“Since the first wave of Covid-19 appeared in Wuhan, China has already survived the impact of Covid-19 several times,” Gao Fu, director of the Chinese Center for Disease Control and Prevention (CDC), said at a vaccine summit in the city of Shenzhen on Saturday, according to state-run news agency China News Service.
The question of vaccinating the public was one of balancing “risks and benefits,” he added, pointing to factors like cost and potential side effects. There isn’t currently a need for mass vaccination at this stage — though that could change if another serious outbreak takes place, Gao said.
The policy marks China apart from many Western governments, most notably Australia, that have outlined plans to introduce mass public vaccination drives.
China’s reported virus numbers have stayed low since the spring. There have been a few flare-ups — clusters in the northeastern Jilin province in May, an outbreak in Beijing in June, and another in the Xinjiang capital of Urumqi in July — but these were met with immediate lockdown measures and mass testing, and the outbreaks were contained within a few weeks.
Gao cited these brief outbreaks as evidence of China’s effective containment measures. “The facts have proven that we have several magic weapons to respond to the epidemic,” he said, according to China News Service.
Any potential vaccine would instead be prioritized for those on the front lines, he added: medical workers, Chinese nationals working overseas in virus hostpots, and people working in dense, high-risk environments like restaurants, schools or cleaning services.
On Saturday, China’s National Health Commission only recorded 10 new symptomatic confirmed cases, all imported from overseas. It also reported 70 new asymptomatic cases, which are counted separately, also all imported.
CNN has reached out to the NHC for further comment.
Global race for a vaccine
Despite Gao’s comments, China has been one of the biggest players in the global race to develop a coronavirus vaccine.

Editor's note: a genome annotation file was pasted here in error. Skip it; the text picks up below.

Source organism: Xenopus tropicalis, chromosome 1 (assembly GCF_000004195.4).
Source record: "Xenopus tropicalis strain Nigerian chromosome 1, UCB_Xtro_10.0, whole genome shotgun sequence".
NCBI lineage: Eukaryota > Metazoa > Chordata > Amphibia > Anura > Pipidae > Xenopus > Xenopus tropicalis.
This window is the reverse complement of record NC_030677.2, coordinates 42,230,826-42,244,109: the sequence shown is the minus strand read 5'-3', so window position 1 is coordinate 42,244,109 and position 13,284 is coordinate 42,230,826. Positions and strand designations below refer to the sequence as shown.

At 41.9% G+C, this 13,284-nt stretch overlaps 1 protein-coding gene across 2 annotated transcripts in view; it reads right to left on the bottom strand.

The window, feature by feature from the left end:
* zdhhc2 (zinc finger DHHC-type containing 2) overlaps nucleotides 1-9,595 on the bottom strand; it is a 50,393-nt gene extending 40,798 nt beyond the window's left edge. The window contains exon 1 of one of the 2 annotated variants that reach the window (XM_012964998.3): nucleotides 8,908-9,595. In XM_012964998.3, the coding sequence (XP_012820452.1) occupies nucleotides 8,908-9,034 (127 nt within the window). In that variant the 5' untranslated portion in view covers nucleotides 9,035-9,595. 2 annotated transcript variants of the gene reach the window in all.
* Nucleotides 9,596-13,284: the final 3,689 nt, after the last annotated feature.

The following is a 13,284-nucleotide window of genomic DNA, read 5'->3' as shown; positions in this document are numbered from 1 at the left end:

China is the world’s largest producer and consumer of vaccines, and can supply more than 1 billion doses of a vaccine annually from 40 manufacturers across the country, according to the 2018-2022 China Human Vaccine Industry Report.
Of the more than 30 vaccines currently in human trials globally, nine are from China — the most from any country. And four of the nine vaccine candidates in late-stage trials are being developed by Chinese companies.
Just last week, the University of Hong Kong announced that clinical trials have been approved for a nasal spray vaccine, developed in collaboration with mainland Chinese researchers.
China has already pushed forward some vaccines before their efficacy has been fully proven. In late June, the country approved an experimental vaccine for use by its military. And since July, China has been using a different experimental vaccine on people who work in “high risk” jobs like medical professionals and border agents. Neither vaccine has completed Phase 3 trials.
Other countries may follow suit; the Indian health minister said on Sunday that the government was considering granting emergency authorization to Covid-19 vaccine candidates before the completion of Phase 3 trials.
Gao himself was injected with an experimental vaccine in July, in a move that was “intended to enhance the public’s confidence in vaccines,” according to state-run tabloid Global Times.
Experts have previously said that vaccination is key for countries like China, where the percentage of infected people within the population is relatively low due to strict containment measures.
“The overall immunity is very low. And so in these places, definitely the way forward is vaccinations,” said Ivan Hung, an infectious diseases specialist at the Hong Kong University School of Medicine, in late August.
But Gao warned on Saturday that vaccine development is still a work in progress, with risks of poor side-effects.
“Since there has never been a Covid-19 vaccine developed before, which makes this case the very first in science, it is possible that it may induce ADE (antibody-dependent enhancement) effects as any other firsts we will possibly face,” he said, according to Global Times.
ADE is when specific antibodies help a virus to enter cells and replicate — basically, when a treatment makes the disease worse.
“Scientific research is a very rigorous process, we need to give scientists a bit more time,” he added.